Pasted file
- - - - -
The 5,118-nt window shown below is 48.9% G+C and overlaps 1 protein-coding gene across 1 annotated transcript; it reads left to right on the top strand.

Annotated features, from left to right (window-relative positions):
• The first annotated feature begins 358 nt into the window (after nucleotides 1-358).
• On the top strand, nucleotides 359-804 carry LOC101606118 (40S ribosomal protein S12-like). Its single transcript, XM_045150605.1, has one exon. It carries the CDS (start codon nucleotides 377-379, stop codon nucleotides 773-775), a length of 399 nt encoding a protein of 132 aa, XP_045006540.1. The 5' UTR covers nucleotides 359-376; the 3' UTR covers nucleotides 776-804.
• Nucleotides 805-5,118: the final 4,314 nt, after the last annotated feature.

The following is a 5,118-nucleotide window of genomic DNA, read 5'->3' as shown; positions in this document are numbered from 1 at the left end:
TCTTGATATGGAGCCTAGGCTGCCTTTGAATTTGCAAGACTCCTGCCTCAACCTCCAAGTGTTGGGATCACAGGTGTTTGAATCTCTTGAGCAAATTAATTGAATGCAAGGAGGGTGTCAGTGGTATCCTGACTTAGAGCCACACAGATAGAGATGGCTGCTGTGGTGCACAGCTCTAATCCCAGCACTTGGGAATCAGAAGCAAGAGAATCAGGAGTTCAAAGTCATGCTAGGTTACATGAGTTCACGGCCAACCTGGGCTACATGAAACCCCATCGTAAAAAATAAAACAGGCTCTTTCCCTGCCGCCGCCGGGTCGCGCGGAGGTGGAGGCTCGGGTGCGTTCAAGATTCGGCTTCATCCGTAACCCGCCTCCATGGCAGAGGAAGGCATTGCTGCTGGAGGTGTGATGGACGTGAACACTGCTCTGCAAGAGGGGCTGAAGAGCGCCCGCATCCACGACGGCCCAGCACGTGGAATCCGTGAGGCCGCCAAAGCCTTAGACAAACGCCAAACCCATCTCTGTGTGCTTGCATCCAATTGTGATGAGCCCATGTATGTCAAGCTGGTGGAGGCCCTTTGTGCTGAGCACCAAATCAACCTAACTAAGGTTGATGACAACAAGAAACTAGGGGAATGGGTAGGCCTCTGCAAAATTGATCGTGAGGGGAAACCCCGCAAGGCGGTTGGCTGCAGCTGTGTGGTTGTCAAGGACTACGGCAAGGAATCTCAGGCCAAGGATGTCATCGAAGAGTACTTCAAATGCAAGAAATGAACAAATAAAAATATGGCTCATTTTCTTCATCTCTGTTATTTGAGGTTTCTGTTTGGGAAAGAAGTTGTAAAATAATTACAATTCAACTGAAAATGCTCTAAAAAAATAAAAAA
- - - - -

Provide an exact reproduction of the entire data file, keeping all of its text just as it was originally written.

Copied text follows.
The 5,118-nt window shown below is 48.9% G+C and overlaps 1 protein-coding gene across 1 annotated transcript; it reads left to right on the top strand.

Annotated features, from left to right (window-relative positions):
• The first annotated feature begins 358 nt into the window (after nucleotides 1-358).
• On the top strand, nucleotides 359-804 carry LOC101606118 (40S ribosomal protein S12-like). Its single transcript, XM_045150605.1, has one exon. It carries the CDS (start codon nucleotides 377-379, stop codon nucleotides 773-775), a length of 399 nt encoding a protein of 132 aa, XP_045006540.1. The 5' UTR covers nucleotides 359-376; the 3' UTR covers nucleotides 776-804.
• Nucleotides 805-5,118: the final 4,314 nt, after the last annotated feature.

The following is a 5,118-nucleotide window of genomic DNA, read 5'->3' as shown; positions in this document are numbered from 1 at the left end:
TCTTGATATGGAGCCTAGGCTGCCTTTGAATTTGCAAGACTCCTGCCTCAACCTCCAAGTGTTGGGATCACAGGTGTTTGAATCTCTTGAGCAAATTAATTGAATGCAAGGAGGGTGTCAGTGGTATCCTGACTTAGAGCCACACAGATAGAGATGGCTGCTGTGGTGCACAGCTCTAATCCCAGCACTTGGGAATCAGAAGCAAGAGAATCAGGAGTTCAAAGTCATGCTAGGTTACATGAGTTCACGGCCAACCTGGGCTACATGAAACCCCATCGTAAAAAATAAAACAGGCTCTTTCCCTGCCGCCGCCGGGTCGCGCGGAGGTGGAGGCTCGGGTGCGTTCAAGATTCGGCTTCATCCGTAACCCGCCTCCATGGCAGAGGAAGGCATTGCTGCTGGAGGTGTGATGGACGTGAACACTGCTCTGCAAGAGGGGCTGAAGAGCGCCCGCATCCACGACGGCCCAGCACGTGGAATCCGTGAGGCCGCCAAAGCCTTAGACAAACGCCAAACCCATCTCTGTGTGCTTGCATCCAATTGTGATGAGCCCATGTATGTCAAGCTGGTGGAGGCCCTTTGTGCTGAGCACCAAATCAACCTAACTAAGGTTGATGACAACAAGAAACTAGGGGAATGGGTAGGCCTCTGCAAAATTGATCGTGAGGGGAAACCCCGCAAGGCGGTTGGCTGCAGCTGTGTGGTTGTCAAGGACTACGGCAAGGAATCTCAGGCCAAGGATGTCATCGAAGAGTACTTCAAATGCAAGAAATGAACAAATAAAAATATGGCTCATTTTCTTCATCTCTGTTATTTGAGGTTTCTGTTTGGGAAAGAAGTTGTAAAATAATTACAATTCAACTGAAAATGCTCTAAAAAAATAAAAAA